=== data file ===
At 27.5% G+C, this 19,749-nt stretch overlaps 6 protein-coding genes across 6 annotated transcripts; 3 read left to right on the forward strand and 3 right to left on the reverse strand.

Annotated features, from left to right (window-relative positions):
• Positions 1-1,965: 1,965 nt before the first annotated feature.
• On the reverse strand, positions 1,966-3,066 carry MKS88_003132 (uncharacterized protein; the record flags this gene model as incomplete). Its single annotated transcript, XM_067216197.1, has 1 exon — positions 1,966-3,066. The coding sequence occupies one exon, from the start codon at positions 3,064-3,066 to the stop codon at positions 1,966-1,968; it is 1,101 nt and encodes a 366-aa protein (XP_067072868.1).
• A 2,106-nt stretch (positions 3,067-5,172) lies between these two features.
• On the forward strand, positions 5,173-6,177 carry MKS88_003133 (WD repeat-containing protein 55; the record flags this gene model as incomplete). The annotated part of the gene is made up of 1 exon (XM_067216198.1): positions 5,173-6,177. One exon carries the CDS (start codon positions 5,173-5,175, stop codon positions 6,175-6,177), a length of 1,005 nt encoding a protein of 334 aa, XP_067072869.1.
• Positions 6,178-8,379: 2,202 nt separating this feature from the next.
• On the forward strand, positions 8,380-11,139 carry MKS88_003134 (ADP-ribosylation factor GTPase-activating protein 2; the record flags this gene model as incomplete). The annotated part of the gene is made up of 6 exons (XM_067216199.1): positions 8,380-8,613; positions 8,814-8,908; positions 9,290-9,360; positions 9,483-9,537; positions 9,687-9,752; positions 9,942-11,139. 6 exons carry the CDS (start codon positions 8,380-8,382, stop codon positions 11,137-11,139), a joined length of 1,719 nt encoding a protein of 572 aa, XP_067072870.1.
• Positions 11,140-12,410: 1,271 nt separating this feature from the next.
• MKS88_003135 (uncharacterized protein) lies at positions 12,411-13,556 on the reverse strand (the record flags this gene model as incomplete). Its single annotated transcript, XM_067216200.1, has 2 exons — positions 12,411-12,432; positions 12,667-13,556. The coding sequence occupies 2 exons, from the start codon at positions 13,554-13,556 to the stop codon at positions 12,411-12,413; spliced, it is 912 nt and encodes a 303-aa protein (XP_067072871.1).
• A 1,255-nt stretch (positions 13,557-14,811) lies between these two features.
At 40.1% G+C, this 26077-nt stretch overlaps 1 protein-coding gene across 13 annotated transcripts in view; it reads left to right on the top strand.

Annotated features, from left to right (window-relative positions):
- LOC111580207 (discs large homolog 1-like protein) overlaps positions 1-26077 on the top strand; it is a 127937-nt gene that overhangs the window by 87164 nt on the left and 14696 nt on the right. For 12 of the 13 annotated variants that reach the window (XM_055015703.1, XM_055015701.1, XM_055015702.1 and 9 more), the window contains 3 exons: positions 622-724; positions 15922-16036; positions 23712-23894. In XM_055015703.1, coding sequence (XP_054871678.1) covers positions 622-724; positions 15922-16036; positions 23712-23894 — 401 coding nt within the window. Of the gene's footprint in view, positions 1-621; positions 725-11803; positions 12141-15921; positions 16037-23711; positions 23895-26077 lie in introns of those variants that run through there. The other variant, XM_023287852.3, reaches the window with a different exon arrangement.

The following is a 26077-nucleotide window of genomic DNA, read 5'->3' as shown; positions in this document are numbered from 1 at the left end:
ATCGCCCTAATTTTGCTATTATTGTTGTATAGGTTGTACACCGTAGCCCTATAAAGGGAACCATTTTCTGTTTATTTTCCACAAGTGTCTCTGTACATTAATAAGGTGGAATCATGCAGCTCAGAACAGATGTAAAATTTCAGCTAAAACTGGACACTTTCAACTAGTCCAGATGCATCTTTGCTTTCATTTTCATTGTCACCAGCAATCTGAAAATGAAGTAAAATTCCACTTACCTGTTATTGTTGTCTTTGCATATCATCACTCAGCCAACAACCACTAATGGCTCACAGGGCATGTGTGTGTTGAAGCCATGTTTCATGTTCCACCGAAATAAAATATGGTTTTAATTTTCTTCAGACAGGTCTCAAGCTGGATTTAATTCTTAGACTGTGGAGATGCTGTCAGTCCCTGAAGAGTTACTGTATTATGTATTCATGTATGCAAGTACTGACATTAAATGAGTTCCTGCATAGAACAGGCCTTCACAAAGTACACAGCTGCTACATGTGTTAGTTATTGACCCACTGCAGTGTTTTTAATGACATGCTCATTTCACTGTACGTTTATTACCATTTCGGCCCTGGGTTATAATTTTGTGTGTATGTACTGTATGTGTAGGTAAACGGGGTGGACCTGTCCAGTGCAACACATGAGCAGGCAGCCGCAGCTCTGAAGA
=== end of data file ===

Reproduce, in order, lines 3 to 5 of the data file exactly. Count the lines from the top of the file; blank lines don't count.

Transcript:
• Positions 1-1,965: 1,965 nt before the first annotated feature.
• On the reverse strand, positions 1,966-3,066 carry MKS88_003132 (uncharacterized protein; the record flags this gene model as incomplete). Its single annotated transcript, XM_067216197.1, has 1 exon — positions 1,966-3,066. The coding sequence occupies one exon, from the start codon at positions 3,064-3,066 to the stop codon at positions 1,966-1,968; it is 1,101 nt and encodes a 366-aa protein (XP_067072868.1).
• A 2,106-nt stretch (positions 3,067-5,172) lies between these two features.